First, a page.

For the men who understood the situation best, the spectacle was appalling. "The world is lost," said London Economist John Vaizey. "A rise in the price of gold is inevitable now. It's like a grand opera of which the overture is over, and we're in the first act of a world depression." A usually unemotional Swiss banker warned that "in participating in gold speculation, capitalists are doing their best to destroy the capitalist system. If they win the battle in London, the probability is that the whole present international monetary system will come crashing down." French Economist Jacques Rueff, who has long predicted a crisis and argued for a rise in the price of gold, saw his worst jeremiads vindicated. "Whether one wants a gold price increase or not," said Rueff, "it will soon be achieved."
Two-Tier Price. Finally, the pressure grew so great that the U.S. refused to continue to feed gold to satisfy speculators' greed. In a telephoned message to British Chancellor of the Exchequer Roy Jenkins, the U.S. asked Britain to close the London gold market and shut off the flow from the Gold Pool. Prime Minister Harold Wilson hurried to Buckingham Palace for a midnight meeting with Queen Elizabeth, who declared a bank holiday in foreign-exchange trading. That shut off the Gold Pool's dealing, and money markets from Singapore to Lusaka followed suit. The Paris market alone stayed open.
The U.S. then invited representatives of the Gold Pool nations to Washington for a weekend conference. There was little doubt that the speculators had succeeded in wrecking at least part of the world's monetary system, and that the U.S. and the other members of the Gold Pool would no longer sell gold to all takers at $35 an ounce. What would likely be decided in Washington was a "two-tier" pricing system for gold, by which the speculators would have to conduct their transactions in a free market (see BUSINESS). Without the U.S.'s willingness to buy back speculative hoards, their price just might prove in the end to be lower than many of the hoarders think. [By the end of 1974, Gold had soared from $35 to $195 an ounce.]
My reaction: This is what a speculative gold rush and dollar panic looks like. The points to note about what happened in March 1968 are:
1) The world experienced the largest gold rush in history and the greatest financial crisis since the Depression.
2) Several hundred tons of gold were secretly flown to London from Fort Knox and sold in an effort to keep the price of gold fixed at $35 per ounce:
3) More than 200 tons changed hands on the London gold market establishing a new single-day trading record.
4) Telephone and telex lines to London were swamped as "buyers throughout Europe demanded gold, gold and more gold."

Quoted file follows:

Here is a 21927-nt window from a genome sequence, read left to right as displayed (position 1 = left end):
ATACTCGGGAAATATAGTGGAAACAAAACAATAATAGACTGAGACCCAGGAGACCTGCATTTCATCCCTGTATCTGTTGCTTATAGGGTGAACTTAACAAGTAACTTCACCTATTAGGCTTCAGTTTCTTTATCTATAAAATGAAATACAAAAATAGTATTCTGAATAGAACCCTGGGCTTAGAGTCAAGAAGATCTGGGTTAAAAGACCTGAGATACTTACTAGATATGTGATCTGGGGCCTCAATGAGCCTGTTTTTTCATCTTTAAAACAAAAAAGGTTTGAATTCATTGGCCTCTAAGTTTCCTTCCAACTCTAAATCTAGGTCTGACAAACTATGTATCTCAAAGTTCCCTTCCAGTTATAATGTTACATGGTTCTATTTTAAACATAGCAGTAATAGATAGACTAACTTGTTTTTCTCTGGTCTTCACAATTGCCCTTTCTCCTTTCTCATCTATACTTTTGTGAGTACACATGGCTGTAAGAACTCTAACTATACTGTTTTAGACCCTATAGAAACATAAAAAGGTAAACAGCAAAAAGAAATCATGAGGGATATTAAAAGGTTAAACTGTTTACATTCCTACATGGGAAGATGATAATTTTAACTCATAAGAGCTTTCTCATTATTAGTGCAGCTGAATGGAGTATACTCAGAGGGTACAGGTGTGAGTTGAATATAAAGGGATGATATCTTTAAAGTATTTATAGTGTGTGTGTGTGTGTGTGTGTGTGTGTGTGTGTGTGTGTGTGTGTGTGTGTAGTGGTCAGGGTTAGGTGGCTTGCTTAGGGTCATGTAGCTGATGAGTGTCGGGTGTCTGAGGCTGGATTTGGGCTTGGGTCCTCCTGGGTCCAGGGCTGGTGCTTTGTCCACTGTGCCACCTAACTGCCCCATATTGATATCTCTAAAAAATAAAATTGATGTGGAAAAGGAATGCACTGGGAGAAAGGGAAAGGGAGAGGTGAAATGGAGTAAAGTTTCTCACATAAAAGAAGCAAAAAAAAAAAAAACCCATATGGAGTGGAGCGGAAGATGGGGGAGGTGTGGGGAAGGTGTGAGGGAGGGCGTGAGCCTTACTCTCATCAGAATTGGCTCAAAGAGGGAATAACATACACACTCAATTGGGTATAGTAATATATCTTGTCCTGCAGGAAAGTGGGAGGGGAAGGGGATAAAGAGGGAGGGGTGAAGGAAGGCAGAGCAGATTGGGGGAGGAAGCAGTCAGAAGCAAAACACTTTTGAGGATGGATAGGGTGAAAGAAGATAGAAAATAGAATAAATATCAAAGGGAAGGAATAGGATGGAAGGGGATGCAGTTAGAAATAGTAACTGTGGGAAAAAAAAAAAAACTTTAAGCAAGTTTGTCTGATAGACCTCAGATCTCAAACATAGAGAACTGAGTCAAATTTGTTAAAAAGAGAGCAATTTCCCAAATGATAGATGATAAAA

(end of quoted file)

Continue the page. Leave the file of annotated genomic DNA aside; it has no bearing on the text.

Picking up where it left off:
5) Wherever gold was sold, mob scenes erupted and the price soared.
6) Fist fights broke out as ten times the usual number of buyers jammed the gold pit in the cellar of the Paris Bourse
7) Traders around the world refused to accept the US dollar in payment.
8) In dozens of nations, from Austria and Italy to Sweden and Ireland, ordinary citizens rushed out to buy gold coins to stuff socks and mattresses, cleaning out numismatic stocks virtually overnight.
9) In Geneva, the Swiss lined up at tellers' windows to convert their savings to gold bars.
10) Hong Kong experienced a run on gold jewelry.
11) Between 910 tons and 2270 tons of gold may have changed hands within ten days in London
12) Trading in gold around the world was "colossal"
13) The gold rush was caused by the belief that the US was nearing the end of its gold tether.
14) The investors speculating on gold's rise included:
A) Middle Eastern sheiks and oil potentates
B) Latin American businessmen
C) Affluent overseas Chinese
D) Asian generals
E) The central banks of many smaller nations with precarious national reserve margins
F) European corporations
G) wealthy Americans with numbered Swiss accounts (Although it is illegal for U.S. citizens to own gold bullion)
15) The men who understood the situation best were appalled:
"The world is lost"
"A rise in the price of gold is inevitable now. It's like a grand opera of which the overture is over, and we're in the first act of a world depression."
"In participating in gold speculation, capitalists are doing their best to destroy the capitalist system. If they win the battle in London, the probability is that the whole present international monetary system will come crashing down."
"Whether one wants a gold price increase or not, it will soon be achieved."
16) The pressure grew so great that the US asked Britain to close the London gold market and shut off the flow from the Gold Pool. The US and the other members of the Gold Pool would no longer sell gold to all takers at $35 an ounce.
17) US's fiscal irresponsibility had succeeded in wrecking at least part of the world's monetary system.
Conclusion: We will see something like 1968's gold rush soon, except it will probably be much worse. The trigger for 2010's gold rush will be the collapse of paper gold (ie: gold futures, GLD, unallocated gold, etc). This time around, the dollar won't just lose some of its value: it will lose nearly all it.